How to repair/reinforce plastic ramps?

(Topic ID: 203800)

How to repair/reinforce plastic ramps?


By Wiggy

1 year ago



Topic Stats

  • 10 posts
  • 8 Pinsiders participating
  • Latest reply 1 year ago by erak
  • Topic is favorited by 2 Pinsiders

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#1 1 year ago

The left ramp on my WCS (up by the diverter) got some cracks in it and some plastic has broken off the diverter hole itself.

-- What would be the best way to reinforce the plastic where the cracks are so it doesnt get any worse?
-- Is it possible to repair the hole with some kind of epoxy? How durable would that be?

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#2 1 year ago

Some strong tape.

#3 1 year ago

I'd choose 2-part epoxy putty. I repaired my Taxi spinout and my Pinbot vortex with it and it is stronger than the original plastic.

#4 1 year ago
Quoted from wayout440:

I'd choose 2-part epoxy putty. I repaired my Taxi spinout and my Pinbot vortex with it and it is stronger than the original plastic.

Never worked with epoxy when it comes to plastic. Do you need sand it afterwards to smooth the surface? Should one reinforce with fiberglass?

#5 1 year ago

I just picked up a stretchable clear vinyl patch.
Its a newer version, that sets clear and type with play in the material.
Its designed for patching inflatable tubes, and bouncy houses.
Reasonably thick, I believe it to be a good choice in ramp repair.

Ill be testing it soon, and see how it fares, but I believe its quick, easy, and does the
job without the glue mess, or brittleness, as all my glue repairs in the past
break over time.

Maybe you can find something like this by you.
Something like Clear Flex-seal Tape?

Anyone try a product like this?

#6 1 year ago

Just please don't use "Duct"tape. I have had to clean up more bad duct tape repairs then I care to mention...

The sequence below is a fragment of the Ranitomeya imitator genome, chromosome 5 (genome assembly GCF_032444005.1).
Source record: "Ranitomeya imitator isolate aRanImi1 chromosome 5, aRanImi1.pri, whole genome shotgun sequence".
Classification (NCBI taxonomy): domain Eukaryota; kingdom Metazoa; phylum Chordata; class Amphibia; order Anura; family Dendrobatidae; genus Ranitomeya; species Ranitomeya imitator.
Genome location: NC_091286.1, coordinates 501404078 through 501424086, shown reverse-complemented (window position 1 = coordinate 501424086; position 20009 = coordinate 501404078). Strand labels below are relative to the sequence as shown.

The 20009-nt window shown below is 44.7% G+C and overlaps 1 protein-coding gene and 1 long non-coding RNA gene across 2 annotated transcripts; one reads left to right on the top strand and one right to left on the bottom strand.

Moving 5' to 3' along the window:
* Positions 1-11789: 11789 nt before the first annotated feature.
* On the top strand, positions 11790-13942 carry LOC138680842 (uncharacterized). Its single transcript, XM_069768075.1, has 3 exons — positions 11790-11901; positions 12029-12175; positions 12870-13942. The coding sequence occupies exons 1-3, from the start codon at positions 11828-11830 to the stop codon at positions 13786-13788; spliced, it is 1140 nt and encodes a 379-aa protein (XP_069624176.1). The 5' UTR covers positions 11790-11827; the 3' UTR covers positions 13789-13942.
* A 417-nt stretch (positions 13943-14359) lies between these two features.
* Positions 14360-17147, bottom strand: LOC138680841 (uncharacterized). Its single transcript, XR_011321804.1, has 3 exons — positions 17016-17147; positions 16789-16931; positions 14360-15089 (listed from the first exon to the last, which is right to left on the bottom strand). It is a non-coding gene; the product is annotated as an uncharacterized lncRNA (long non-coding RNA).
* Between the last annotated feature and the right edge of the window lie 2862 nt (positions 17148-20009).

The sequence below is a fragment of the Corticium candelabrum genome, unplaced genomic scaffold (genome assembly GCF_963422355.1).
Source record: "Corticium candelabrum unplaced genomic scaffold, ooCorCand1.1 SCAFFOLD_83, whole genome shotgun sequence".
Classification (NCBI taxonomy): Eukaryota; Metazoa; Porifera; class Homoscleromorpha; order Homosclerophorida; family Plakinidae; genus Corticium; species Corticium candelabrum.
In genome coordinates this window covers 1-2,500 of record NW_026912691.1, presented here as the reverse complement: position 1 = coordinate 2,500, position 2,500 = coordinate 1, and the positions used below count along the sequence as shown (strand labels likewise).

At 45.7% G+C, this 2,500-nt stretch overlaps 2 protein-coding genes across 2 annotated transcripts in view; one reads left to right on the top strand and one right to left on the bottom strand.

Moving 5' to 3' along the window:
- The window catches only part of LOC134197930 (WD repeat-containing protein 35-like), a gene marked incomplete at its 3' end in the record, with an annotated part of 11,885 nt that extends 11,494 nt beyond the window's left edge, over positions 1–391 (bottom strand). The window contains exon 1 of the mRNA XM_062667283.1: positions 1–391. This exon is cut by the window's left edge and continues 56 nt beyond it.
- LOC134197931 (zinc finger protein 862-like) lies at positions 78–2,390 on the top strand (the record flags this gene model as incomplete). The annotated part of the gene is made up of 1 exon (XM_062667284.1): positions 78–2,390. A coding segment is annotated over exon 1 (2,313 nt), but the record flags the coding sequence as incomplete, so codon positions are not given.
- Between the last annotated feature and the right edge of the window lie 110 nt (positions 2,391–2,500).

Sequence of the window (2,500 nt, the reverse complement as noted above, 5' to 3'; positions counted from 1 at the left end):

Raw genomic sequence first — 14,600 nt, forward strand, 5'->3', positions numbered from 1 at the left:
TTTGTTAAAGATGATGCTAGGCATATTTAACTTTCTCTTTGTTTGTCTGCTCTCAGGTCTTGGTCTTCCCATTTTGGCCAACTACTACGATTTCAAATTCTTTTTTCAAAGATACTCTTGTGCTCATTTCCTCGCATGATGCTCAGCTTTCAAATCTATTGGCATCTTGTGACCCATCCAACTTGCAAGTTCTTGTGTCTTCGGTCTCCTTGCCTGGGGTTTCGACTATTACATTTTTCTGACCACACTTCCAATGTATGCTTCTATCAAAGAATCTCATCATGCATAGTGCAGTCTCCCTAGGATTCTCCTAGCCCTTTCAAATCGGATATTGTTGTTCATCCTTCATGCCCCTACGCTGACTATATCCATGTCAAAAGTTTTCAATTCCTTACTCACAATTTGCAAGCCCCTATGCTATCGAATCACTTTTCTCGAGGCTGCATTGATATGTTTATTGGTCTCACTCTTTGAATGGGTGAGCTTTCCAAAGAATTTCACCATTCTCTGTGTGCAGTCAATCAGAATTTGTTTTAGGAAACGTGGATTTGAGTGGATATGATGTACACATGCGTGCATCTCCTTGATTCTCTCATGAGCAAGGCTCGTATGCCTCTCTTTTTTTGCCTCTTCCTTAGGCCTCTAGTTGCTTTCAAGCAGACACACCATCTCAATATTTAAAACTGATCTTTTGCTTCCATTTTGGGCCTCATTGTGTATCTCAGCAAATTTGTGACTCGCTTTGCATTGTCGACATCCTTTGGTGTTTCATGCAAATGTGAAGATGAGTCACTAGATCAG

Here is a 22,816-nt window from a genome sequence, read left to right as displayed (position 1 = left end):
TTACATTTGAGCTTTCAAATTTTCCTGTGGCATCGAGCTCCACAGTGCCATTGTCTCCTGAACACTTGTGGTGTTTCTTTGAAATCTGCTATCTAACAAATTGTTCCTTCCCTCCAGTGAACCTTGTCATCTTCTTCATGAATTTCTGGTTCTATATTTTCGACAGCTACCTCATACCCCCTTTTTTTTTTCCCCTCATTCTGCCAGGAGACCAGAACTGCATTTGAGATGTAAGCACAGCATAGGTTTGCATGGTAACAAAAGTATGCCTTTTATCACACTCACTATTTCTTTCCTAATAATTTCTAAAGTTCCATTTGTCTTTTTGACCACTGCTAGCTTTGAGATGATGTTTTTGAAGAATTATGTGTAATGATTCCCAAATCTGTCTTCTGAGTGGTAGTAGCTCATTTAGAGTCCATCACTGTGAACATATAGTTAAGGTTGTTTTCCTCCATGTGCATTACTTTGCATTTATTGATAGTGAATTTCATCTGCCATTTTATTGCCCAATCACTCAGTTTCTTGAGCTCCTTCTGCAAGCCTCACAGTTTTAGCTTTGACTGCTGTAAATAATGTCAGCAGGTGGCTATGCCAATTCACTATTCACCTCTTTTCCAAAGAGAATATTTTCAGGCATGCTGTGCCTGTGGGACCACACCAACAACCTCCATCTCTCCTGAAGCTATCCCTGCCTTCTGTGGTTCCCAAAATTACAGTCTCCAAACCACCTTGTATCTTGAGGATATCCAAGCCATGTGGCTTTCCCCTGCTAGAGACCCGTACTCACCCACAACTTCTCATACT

#7 1 year ago
Quoted from Wiggy:

Never worked with epoxy when it comes to plastic. Do you need sand it afterwards to smooth the surface? Should one reinforce with fiberglass?

Yes, sanding smooth is recommended, unless you get lucky and the application is smooth. I used the marine fiberglass tape on the back side of the Taxi spinout to add strength. There were several tape repairs and a gaping hole in the back of the spinout, and now it's solid and durable.

#9 1 year ago

Short answer.

Dependent on location of the damage, industrial sheet metal steel trimmed to size and riveted with small washers (if required). This is after using a 2 part epoxy injected into cracks for sealing purposes (note: this is only effective on older ramps made of butyrate, as you need to use other solvents for PETG). This method works for non-edge areas as well, but I prefer a thin polycarbonate patch. Proper preparation is required, and part/ramp must be removed from the game.

Owners/operators have been making their personalized protectors for a very long time in periods before reproduction injection molded and vacuum formed ramps were available, including before Cliffys (which he started around 1995) or equivalent around 1985. If done correctly, the protector will look as though it was factory designed. It requires patience, cutting, and fitting. A critical step is testing chemical interaction for color changes.

#10 1 year ago

^+1 Yup! This is the right way if you want your pin to still look pretty much factory. And not all hacked up with epoxy or sheet metal. And also to not cloud up those nice clear ramps.

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